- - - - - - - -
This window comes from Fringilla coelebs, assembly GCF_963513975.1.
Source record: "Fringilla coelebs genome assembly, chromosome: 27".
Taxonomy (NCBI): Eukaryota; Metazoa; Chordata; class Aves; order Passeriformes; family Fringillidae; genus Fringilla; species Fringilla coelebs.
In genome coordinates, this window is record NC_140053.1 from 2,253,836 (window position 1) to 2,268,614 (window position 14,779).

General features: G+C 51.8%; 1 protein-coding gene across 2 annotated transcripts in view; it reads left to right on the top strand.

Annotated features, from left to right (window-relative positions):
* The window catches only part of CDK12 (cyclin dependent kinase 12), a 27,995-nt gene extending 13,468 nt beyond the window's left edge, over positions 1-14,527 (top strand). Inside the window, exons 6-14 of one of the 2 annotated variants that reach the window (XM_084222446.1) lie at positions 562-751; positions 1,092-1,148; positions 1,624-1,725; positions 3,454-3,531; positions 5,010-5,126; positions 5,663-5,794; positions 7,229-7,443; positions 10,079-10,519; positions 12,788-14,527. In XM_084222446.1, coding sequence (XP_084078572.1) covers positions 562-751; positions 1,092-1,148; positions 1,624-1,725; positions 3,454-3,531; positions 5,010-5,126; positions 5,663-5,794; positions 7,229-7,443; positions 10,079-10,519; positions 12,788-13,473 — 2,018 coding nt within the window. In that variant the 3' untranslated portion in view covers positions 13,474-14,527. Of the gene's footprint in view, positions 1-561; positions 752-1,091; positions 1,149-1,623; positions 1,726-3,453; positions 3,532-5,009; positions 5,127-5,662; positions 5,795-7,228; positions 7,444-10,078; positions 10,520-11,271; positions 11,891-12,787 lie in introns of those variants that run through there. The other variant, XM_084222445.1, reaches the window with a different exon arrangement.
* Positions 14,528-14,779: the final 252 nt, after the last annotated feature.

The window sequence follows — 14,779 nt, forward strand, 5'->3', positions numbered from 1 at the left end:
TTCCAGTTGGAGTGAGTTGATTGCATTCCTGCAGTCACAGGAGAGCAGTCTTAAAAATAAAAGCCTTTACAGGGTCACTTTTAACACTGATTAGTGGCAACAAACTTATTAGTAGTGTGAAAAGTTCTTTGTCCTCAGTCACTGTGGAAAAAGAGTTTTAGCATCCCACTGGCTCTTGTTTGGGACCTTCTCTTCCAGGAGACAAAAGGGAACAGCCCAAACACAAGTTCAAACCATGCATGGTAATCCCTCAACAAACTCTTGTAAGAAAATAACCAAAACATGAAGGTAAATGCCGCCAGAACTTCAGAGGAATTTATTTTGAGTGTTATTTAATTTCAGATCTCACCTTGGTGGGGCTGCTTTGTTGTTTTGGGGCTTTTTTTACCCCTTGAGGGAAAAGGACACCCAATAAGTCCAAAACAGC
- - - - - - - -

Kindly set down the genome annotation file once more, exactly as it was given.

This window comes from Fringilla coelebs, assembly GCF_963513975.1.
Source record: "Fringilla coelebs genome assembly, chromosome: 27".
Taxonomy (NCBI): Eukaryota; Metazoa; Chordata; class Aves; order Passeriformes; family Fringillidae; genus Fringilla; species Fringilla coelebs.
In genome coordinates, this window is record NC_140053.1 from 2,253,836 (window position 1) to 2,268,614 (window position 14,779).

General features: G+C 51.8%; 1 protein-coding gene across 2 annotated transcripts in view; it reads left to right on the top strand.

Annotated features, from left to right (window-relative positions):
* The window catches only part of CDK12 (cyclin dependent kinase 12), a 27,995-nt gene extending 13,468 nt beyond the window's left edge, over positions 1-14,527 (top strand). Inside the window, exons 6-14 of one of the 2 annotated variants that reach the window (XM_084222446.1) lie at positions 562-751; positions 1,092-1,148; positions 1,624-1,725; positions 3,454-3,531; positions 5,010-5,126; positions 5,663-5,794; positions 7,229-7,443; positions 10,079-10,519; positions 12,788-14,527. In XM_084222446.1, coding sequence (XP_084078572.1) covers positions 562-751; positions 1,092-1,148; positions 1,624-1,725; positions 3,454-3,531; positions 5,010-5,126; positions 5,663-5,794; positions 7,229-7,443; positions 10,079-10,519; positions 12,788-13,473 — 2,018 coding nt within the window. In that variant the 3' untranslated portion in view covers positions 13,474-14,527. Of the gene's footprint in view, positions 1-561; positions 752-1,091; positions 1,149-1,623; positions 1,726-3,453; positions 3,532-5,009; positions 5,127-5,662; positions 5,795-7,228; positions 7,444-10,078; positions 10,520-11,271; positions 11,891-12,787 lie in introns of those variants that run through there. The other variant, XM_084222445.1, reaches the window with a different exon arrangement.
* Positions 14,528-14,779: the final 252 nt, after the last annotated feature.

The window sequence follows — 14,779 nt, forward strand, 5'->3', positions numbered from 1 at the left end:
TTCCAGTTGGAGTGAGTTGATTGCATTCCTGCAGTCACAGGAGAGCAGTCTTAAAAATAAAAGCCTTTACAGGGTCACTTTTAACACTGATTAGTGGCAACAAACTTATTAGTAGTGTGAAAAGTTCTTTGTCCTCAGTCACTGTGGAAAAAGAGTTTTAGCATCCCACTGGCTCTTGTTTGGGACCTTCTCTTCCAGGAGACAAAAGGGAACAGCCCAAACACAAGTTCAAACCATGCATGGTAATCCCTCAACAAACTCTTGTAAGAAAATAACCAAAACATGAAGGTAAATGCCGCCAGAACTTCAGAGGAATTTATTTTGAGTGTTATTTAATTTCAGATCTCACCTTGGTGGGGCTGCTTTGTTGTTTTGGGGCTTTTTTTACCCCTTGAGGGAAAAGGACACCCAATAAGTCCAAAACAGC